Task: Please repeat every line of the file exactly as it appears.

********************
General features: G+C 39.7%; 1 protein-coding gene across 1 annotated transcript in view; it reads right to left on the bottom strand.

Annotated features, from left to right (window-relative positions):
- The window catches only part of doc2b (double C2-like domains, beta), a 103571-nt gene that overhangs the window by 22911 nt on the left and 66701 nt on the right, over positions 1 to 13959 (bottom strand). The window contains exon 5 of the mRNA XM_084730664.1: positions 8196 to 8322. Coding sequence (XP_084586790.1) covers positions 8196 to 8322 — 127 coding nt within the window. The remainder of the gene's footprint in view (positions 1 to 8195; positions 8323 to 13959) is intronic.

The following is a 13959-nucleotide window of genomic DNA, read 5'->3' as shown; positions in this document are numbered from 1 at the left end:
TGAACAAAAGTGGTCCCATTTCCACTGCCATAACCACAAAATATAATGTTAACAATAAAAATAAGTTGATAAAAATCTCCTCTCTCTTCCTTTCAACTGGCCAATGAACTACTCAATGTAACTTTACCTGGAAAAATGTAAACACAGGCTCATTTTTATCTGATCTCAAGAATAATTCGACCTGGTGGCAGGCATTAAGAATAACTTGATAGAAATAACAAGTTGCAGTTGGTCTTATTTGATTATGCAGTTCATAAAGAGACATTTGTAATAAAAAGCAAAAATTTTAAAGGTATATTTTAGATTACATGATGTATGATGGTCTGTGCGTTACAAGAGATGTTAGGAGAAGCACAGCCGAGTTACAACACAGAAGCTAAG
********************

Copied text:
General features: G+C 39.7%; 1 protein-coding gene across 1 annotated transcript in view; it reads right to left on the bottom strand.

Annotated features, from left to right (window-relative positions):
- The window catches only part of doc2b (double C2-like domains, beta), a 103571-nt gene that overhangs the window by 22911 nt on the left and 66701 nt on the right, over positions 1 to 13959 (bottom strand). The window contains exon 5 of the mRNA XM_084730664.1: positions 8196 to 8322. Coding sequence (XP_084586790.1) covers positions 8196 to 8322 — 127 coding nt within the window. The remainder of the gene's footprint in view (positions 1 to 8195; positions 8323 to 13959) is intronic.

The following is a 13959-nucleotide window of genomic DNA, read 5'->3' as shown; positions in this document are numbered from 1 at the left end:
TGAACAAAAGTGGTCCCATTTCCACTGCCATAACCACAAAATATAATGTTAACAATAAAAATAAGTTGATAAAAATCTCCTCTCTCTTCCTTTCAACTGGCCAATGAACTACTCAATGTAACTTTACCTGGAAAAATGTAAACACAGGCTCATTTTTATCTGATCTCAAGAATAATTCGACCTGGTGGCAGGCATTAAGAATAACTTGATAGAAATAACAAGTTGCAGTTGGTCTTATTTGATTATGCAGTTCATAAAGAGACATTTGTAATAAAAAGCAAAAATTTTAAAGGTATATTTTAGATTACATGATGTATGATGGTCTGTGCGTTACAAGAGATGTTAGGAGAAGCACAGCCGAGTTACAACACAGAAGCTAAG